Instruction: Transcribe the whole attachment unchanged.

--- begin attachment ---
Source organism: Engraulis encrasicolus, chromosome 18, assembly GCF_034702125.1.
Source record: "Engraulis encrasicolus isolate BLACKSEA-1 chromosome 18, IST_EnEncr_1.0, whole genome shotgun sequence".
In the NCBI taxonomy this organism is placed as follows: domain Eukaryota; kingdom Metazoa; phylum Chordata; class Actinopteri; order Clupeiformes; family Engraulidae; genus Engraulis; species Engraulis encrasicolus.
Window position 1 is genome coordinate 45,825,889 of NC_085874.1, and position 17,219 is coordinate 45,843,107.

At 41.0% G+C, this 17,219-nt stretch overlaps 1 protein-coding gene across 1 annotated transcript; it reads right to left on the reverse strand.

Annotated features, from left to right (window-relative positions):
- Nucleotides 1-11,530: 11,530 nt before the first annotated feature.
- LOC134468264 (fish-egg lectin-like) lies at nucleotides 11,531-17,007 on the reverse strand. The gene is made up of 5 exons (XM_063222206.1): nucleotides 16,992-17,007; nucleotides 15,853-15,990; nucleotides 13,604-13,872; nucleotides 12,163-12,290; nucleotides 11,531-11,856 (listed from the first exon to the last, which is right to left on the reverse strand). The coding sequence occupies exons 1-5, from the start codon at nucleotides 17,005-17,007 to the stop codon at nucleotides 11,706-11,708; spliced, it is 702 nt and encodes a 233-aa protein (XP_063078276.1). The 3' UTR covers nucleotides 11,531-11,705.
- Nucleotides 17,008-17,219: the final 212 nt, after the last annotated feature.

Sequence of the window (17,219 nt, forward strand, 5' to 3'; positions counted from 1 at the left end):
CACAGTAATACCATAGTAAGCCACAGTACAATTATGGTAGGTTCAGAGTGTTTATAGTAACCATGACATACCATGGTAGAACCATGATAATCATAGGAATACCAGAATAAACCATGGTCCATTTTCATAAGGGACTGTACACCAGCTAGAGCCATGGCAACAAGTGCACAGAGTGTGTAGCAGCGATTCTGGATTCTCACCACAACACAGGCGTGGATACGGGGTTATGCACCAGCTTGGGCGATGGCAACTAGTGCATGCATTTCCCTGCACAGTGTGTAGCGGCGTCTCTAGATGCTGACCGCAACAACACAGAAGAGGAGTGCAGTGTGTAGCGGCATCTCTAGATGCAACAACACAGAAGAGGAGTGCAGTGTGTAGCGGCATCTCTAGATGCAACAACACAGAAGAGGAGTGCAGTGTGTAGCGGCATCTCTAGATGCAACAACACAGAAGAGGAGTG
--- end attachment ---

Source organism: Engraulis encrasicolus, chromosome 18, assembly GCF_034702125.1.
Source record: "Engraulis encrasicolus isolate BLACKSEA-1 chromosome 18, IST_EnEncr_1.0, whole genome shotgun sequence".
In the NCBI taxonomy this organism is placed as follows: domain Eukaryota; kingdom Metazoa; phylum Chordata; class Actinopteri; order Clupeiformes; family Engraulidae; genus Engraulis; species Engraulis encrasicolus.
Window position 1 is genome coordinate 45,825,889 of NC_085874.1, and position 17,219 is coordinate 45,843,107.

At 41.0% G+C, this 17,219-nt stretch overlaps 1 protein-coding gene across 1 annotated transcript; it reads right to left on the reverse strand.

Annotated features, from left to right (window-relative positions):
- Nucleotides 1-11,530: 11,530 nt before the first annotated feature.
- LOC134468264 (fish-egg lectin-like) lies at nucleotides 11,531-17,007 on the reverse strand. The gene is made up of 5 exons (XM_063222206.1): nucleotides 16,992-17,007; nucleotides 15,853-15,990; nucleotides 13,604-13,872; nucleotides 12,163-12,290; nucleotides 11,531-11,856 (listed from the first exon to the last, which is right to left on the reverse strand). The coding sequence occupies exons 1-5, from the start codon at nucleotides 17,005-17,007 to the stop codon at nucleotides 11,706-11,708; spliced, it is 702 nt and encodes a 233-aa protein (XP_063078276.1). The 3' UTR covers nucleotides 11,531-11,705.
- Nucleotides 17,008-17,219: the final 212 nt, after the last annotated feature.

Sequence of the window (17,219 nt, forward strand, 5' to 3'; positions counted from 1 at the left end):
CACAGTAATACCATAGTAAGCCACAGTACAATTATGGTAGGTTCAGAGTGTTTATAGTAACCATGACATACCATGGTAGAACCATGATAATCATAGGAATACCAGAATAAACCATGGTCCATTTTCATAAGGGACTGTACACCAGCTAGAGCCATGGCAACAAGTGCACAGAGTGTGTAGCAGCGATTCTGGATTCTCACCACAACACAGGCGTGGATACGGGGTTATGCACCAGCTTGGGCGATGGCAACTAGTGCATGCATTTCCCTGCACAGTGTGTAGCGGCGTCTCTAGATGCTGACCGCAACAACACAGAAGAGGAGTGCAGTGTGTAGCGGCATCTCTAGATGCAACAACACAGAAGAGGAGTGCAGTGTGTAGCGGCATCTCTAGATGCAACAACACAGAAGAGGAGTGCAGTGTGTAGCGGCATCTCTAGATGCAACAACACAGAAGAGGAGTG